in your investment account can be a tremendous strategy for
generating reliable income while taking on less risk than more
traditional income strategies like buying and holding
. The trading approach is made possible by selling a put option
to speculators who either:
1. Think that the underlying stock or exchange-traded fund (
) is headed lower, or
2. Want to hedge their current exposure.
From our perspective as option sellers, one of the most
important decisions is what types of securities to sell puts
against. Specifically, some traders struggle with the decision of
whether to sell puts against individual stocks (which give them a
risk/return profile that is affected by the individual company
dynamics), or against broad indexes or ETFs (which offer more
To determine where you should put your capital to work, let's
look at the driving forces for both risk and returns based on
both of these approaches.
Volatility And Diversification
One of the primary benefits of investing in an ETF as opposed to
individual stock positions is that the ETF gives you instant
However, keep in mind that not all ETFs are as diversified as
you might think. For instance, the top three holdings might make
up 25% of the ETF. But, as a general rule, ETFs can help to
smooth out the risk of individual company performance for
From an academic standpoint, this risk is associated with
volatility. Since volatility can be measured in statistical
terms, it has become industry practice for risk managers to look
at volatility (along with other issues, such as correlation) to
measure the level of risk in individual portfolios.
This measure of volatility is important to us as put sellers
because option prices are heavily influenced by the level of
volatility in the underlying stock or ETF. The higher the level
of volatility, the higher the price of the individual option
Now think about this pricing dynamic in relation to our put
selling strategy for a moment. Higher volatility means more risk
to investors, but it also means more option premium, which is
responsible for generating income in our own portfolio.
Of course, our strategy is not immune to the volatility risks
that individual investors face. This is because when we sell a
put option, we are essentially guaranteeing that we will buy the
underlying stock or ETF if it is below the strike price when the
put option expires. So this means that we will be at risk if the
ETF or individual stock continues to fall.
As with most investing strategies, the more volatility (or
risk) you are willing to accept, the higher your expected returns
will be. Traders who are willing to sell put options on
individual stocks are therefore more likely to receive a higher
rate of income than those who are selling puts against an index
or ETF. There are exceptions, but this is true most of the
A Real-World Example
To illustrate this point, let's take a look at some one-month put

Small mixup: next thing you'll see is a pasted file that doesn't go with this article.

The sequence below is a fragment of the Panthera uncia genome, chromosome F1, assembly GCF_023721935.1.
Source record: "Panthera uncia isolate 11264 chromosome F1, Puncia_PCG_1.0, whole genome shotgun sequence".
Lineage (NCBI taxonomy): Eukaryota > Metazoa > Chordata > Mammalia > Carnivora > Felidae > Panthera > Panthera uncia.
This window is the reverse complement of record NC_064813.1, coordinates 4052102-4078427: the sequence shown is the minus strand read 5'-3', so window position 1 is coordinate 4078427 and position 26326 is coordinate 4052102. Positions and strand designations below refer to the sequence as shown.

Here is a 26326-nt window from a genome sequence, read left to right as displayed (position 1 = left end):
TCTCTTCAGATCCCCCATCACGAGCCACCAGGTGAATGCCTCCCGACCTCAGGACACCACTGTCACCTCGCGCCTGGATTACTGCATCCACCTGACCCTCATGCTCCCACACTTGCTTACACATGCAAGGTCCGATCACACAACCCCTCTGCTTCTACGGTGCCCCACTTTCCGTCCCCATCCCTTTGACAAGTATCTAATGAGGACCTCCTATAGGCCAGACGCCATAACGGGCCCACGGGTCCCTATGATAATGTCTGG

option contracts for
SPDR Dow Jones Industrial Average (NYSE:
(Note: I picked Chevron because it is a widely held Dow
component, and it was recently trading just above a popular
strike price, which gives us a good comparison to DIA. Prices
will no doubt have changed by the time you are reading this, but
this is purely for illustrative purposes.)
At the time of writing, DIA was trading at $159.30 -- or just
above the $159 strike put contract. Chevron was trading at
$120.06, or just above the popular $120 strike put contract. I'm
going to run the numbers for traders who decide to sell the DIA
puts versus traders who sell the CVX puts.
For DIA, the $159 puts expiring one month from now can be sold
for $2. This means that an investor would need to set aside $157
per share of his or her own money, along with the $2 in premium
received in order to cover his obligation to buy DIA if
If the stock remains above $159, the put will expire worthless
and the trader will keep the $2. This represents a 1.3% return
over roughly a month's time, or a 16% per-year rate of return. (
to learn more about calculating returns for put selling
For CVX, the $120 puts expiring in a month can be sold for
$1.78. This means that an investor would need to set aside
$118.22 per share of his own money, along with the $1.78 in
premium he received, in order to cover his obligation to buy CVX
If the stock remains above $120, the put will expire worthless
and the trader will keep the $1.78. This represents a 1.5% return
over roughly a month's time, or an 18% annual rate of return.
Deciding Which Approach Is Best For You
It is important to
look at these numbers within the context of
, rather than simply looking at the raw return data.
In the example above, if you sell puts on CVX, you are opening
your account up to the risk that CVX earnings will be lower than
expected, that oil prices will decline, or that operational
issues cause the stock to trade lower.
All of those risks affect DIA as well since CVX is one of the
components of the Dow, but those risks are muted because of the
diversification from investing in an ETF. Depending on your risk
tolerance, you may feel like the additional few percentage points
are worthwhile and choose to sell the CVX puts.
On the other hand, you may determine that you are happy with
the lower return from selling DIA puts, because your risk is more
diversified with this approach. The key is understanding the
variables for each trade and making an informed decision rather
than looking at expected rates of return in a vacuum.
This article originally appeared at ProfitableTrading.com:
Are Riskier Income Trades Worth the Extra
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